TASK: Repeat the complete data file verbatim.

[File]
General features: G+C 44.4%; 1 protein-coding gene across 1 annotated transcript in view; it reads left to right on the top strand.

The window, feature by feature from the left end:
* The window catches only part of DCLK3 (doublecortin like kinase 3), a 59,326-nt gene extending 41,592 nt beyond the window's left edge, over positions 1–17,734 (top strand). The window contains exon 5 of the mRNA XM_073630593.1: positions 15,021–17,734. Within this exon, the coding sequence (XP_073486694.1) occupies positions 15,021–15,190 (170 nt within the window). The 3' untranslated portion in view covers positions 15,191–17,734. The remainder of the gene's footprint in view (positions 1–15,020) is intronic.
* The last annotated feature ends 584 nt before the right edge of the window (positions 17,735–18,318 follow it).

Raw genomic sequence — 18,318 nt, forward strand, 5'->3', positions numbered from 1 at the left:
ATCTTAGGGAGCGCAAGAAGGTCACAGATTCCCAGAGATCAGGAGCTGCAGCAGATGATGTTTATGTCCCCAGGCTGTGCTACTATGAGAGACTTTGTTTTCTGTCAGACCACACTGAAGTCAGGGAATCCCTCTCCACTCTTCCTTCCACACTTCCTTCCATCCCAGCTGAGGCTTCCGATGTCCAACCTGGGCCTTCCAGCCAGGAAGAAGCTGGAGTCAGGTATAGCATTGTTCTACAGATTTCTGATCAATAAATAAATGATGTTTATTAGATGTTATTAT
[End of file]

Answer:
General features: G+C 44.4%; 1 protein-coding gene across 1 annotated transcript in view; it reads left to right on the top strand.

The window, feature by feature from the left end:
* The window catches only part of DCLK3 (doublecortin like kinase 3), a 59,326-nt gene extending 41,592 nt beyond the window's left edge, over positions 1–17,734 (top strand). The window contains exon 5 of the mRNA XM_073630593.1: positions 15,021–17,734. Within this exon, the coding sequence (XP_073486694.1) occupies positions 15,021–15,190 (170 nt within the window). The 3' untranslated portion in view covers positions 15,191–17,734. The remainder of the gene's footprint in view (positions 1–15,020) is intronic.
* The last annotated feature ends 584 nt before the right edge of the window (positions 17,735–18,318 follow it).

Raw genomic sequence — 18,318 nt, forward strand, 5'->3', positions numbered from 1 at the left:
ATCTTAGGGAGCGCAAGAAGGTCACAGATTCCCAGAGATCAGGAGCTGCAGCAGATGATGTTTATGTCCCCAGGCTGTGCTACTATGAGAGACTTTGTTTTCTGTCAGACCACACTGAAGTCAGGGAATCCCTCTCCACTCTTCCTTCCACACTTCCTTCCATCCCAGCTGAGGCTTCCGATGTCCAACCTGGGCCTTCCAGCCAGGAAGAAGCTGGAGTCAGGTATAGCATTGTTCTACAGATTTCTGATCAATAAATAAATGATGTTTATTAGATGTTATTAT